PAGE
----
Dollhouse Decorating

Miniature Decorating Ideas |Articles on decorating dollhouses and the history of this artform

MyBlog


I have had a life-long love affair with dollhouse miniatures, and careers in art education and interior design. I hope to combine these life experiences to help other miniature enthusiasts get more out of this wonderful hobby we enjoy, a hobby that often reaches the level of an art form. Susan Downing

Posted on 15 February, 2016

dollhouse-tudor-windows

Danielle Le Brun’s “My Second Dollhouse” from her Miniature Memories blog.

History

When asked to describe Tudor architecture, most of us will respond with “timbers painted black with white plaster filling the spaces in between.” Good. Technically it’s called “half-timber, wattle and daub.” Half the width of the timber being exposed is obvious; waddle and daub, not so much. Waddle was a lattice work of thin branches, replaced in modern times by cedar or metal lath. The big change is in the “daub.” Formerly a mixture of clay, straw and manure, it has been replaced by a cement based plaster.

Window Frames

Next question: What do Tudor windows look like? Easy. Little pieces of clear glass about the size a large hand, held together by strips of lead, and set in a wooden frame. Right again. The glass pieces were usually diamond or rectangular in shape. If the wooden frame (or case) was attached to the wall by hinges, it was a casement window that could swing out for ventilation. Larger window frames and window walls were stationary because there was a structural limit with leaden glass on how large a single frame could be. Some Tudor manor houses (Little Morton Hall) did challenge those limits.

Tudor Glass

Making glass was difficult and expensive. A blob of glass was blown into a cylinder-shaped bubble, sometimes as long a six feet. When it cooled, the hardened bubble was cut in half, producing a slab of glass that was then cut into various shapes to fit a criss-cross or ‘lattice’ pattern. These pieces of glass were joined by a strip of hot lead, then placed in the frame.

half-timber-construction- detail

Half-timber construction detail, source unknown

No Stained Glass

Tudor glass was always clear because of Henry VIII’s “dissolution” of the Holy Roman church. No colorful stained glass windows for the Anglicans. However, those clever Tudor nobles got around this stricture by inserting stained glass coats of arms, family portraits or scenes depicting the manor house in which the windows were placed.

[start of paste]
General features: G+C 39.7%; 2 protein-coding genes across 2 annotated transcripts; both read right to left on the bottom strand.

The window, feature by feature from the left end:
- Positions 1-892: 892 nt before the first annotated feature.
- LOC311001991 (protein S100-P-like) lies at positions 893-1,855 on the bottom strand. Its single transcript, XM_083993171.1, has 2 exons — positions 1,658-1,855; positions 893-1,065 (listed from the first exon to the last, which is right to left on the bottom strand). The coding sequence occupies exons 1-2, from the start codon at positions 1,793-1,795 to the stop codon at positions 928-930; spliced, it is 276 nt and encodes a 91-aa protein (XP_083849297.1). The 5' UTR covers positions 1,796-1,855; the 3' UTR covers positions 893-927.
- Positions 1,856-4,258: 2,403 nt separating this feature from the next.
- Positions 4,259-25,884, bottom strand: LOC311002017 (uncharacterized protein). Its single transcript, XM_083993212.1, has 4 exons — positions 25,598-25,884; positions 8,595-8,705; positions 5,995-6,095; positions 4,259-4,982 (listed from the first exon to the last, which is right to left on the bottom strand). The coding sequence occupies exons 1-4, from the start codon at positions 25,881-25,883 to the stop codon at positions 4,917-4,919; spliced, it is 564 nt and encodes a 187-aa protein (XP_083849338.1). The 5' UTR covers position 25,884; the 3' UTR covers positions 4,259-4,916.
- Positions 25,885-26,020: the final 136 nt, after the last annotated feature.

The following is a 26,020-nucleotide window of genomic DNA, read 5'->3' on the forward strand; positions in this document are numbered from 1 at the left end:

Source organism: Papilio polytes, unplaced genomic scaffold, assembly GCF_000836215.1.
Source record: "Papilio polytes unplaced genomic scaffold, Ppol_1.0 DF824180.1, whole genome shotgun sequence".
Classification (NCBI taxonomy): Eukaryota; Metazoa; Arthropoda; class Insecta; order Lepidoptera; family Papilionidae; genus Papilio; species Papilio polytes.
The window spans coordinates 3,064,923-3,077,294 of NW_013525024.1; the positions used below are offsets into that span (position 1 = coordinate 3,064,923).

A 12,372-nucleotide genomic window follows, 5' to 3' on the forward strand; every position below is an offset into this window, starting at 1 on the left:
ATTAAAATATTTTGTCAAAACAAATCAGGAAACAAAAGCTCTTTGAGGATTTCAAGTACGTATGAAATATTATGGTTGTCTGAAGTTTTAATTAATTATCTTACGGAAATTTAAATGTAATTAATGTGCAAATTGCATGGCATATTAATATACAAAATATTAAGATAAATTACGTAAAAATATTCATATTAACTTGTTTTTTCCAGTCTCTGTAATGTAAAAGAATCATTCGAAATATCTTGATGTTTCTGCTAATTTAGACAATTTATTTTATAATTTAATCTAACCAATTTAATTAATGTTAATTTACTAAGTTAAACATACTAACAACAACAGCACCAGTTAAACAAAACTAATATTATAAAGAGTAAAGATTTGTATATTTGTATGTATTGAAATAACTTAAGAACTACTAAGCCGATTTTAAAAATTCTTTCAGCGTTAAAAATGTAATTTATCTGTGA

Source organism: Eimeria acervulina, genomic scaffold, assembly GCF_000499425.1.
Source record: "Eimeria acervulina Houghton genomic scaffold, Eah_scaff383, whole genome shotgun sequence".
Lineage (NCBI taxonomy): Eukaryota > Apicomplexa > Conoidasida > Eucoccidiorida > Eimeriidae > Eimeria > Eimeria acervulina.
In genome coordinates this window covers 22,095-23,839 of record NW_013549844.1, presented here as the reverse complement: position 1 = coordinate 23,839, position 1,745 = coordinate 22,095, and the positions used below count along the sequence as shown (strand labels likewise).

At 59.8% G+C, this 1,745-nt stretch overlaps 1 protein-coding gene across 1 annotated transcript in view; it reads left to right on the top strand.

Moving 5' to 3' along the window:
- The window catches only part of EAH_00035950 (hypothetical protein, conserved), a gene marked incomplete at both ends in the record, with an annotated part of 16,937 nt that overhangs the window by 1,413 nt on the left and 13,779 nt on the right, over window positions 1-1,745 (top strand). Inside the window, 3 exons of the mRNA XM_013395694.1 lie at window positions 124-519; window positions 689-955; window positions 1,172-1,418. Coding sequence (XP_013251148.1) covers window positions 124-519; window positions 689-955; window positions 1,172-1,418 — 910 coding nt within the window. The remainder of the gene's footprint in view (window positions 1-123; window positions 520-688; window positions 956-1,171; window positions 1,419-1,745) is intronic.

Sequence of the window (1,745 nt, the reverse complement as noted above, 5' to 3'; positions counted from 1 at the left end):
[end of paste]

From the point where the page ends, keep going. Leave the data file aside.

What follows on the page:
Plate Glass

Large panes of glass were not mass produced until after 1848, when Sir Henry Bessemer got the first patent to make “plate” glass. Yes, the very same Bessemer that got patents on making tempered steel. Glass and steel. Where would modern architecture be without Sir Henry?

Dollhouse Tudor Windows

Of course you don’t want to get into glass blowing and molten lead to make dollhouse miniature windows. That’s taking authenticity a bit far. Here are three tutorials to guide you.

The first is a step-by-step text document with photos from the Glorious Twelfth blog, specifically for miniaturists.

I like video tutorials. This one is from the “Jen Spends Less” website. It’s a real room project, but you can easily scale it down. You’ll find a link to the third tutorial In the caption to Jen’s video.

A word about authenticity. I love the picture of Danielle Le Brun’s  “My Second Dollhouse” from her Miniature Memories blog. It is unlikely you will find a real middle-class merchant’s home with that much glass. But who cares! We have already suspend disbelief when we build a home for a 1:12 scale human beings.

Susan

Posted by Susan Downing

Categories: Tudor, windows


Print Friendly
Translate »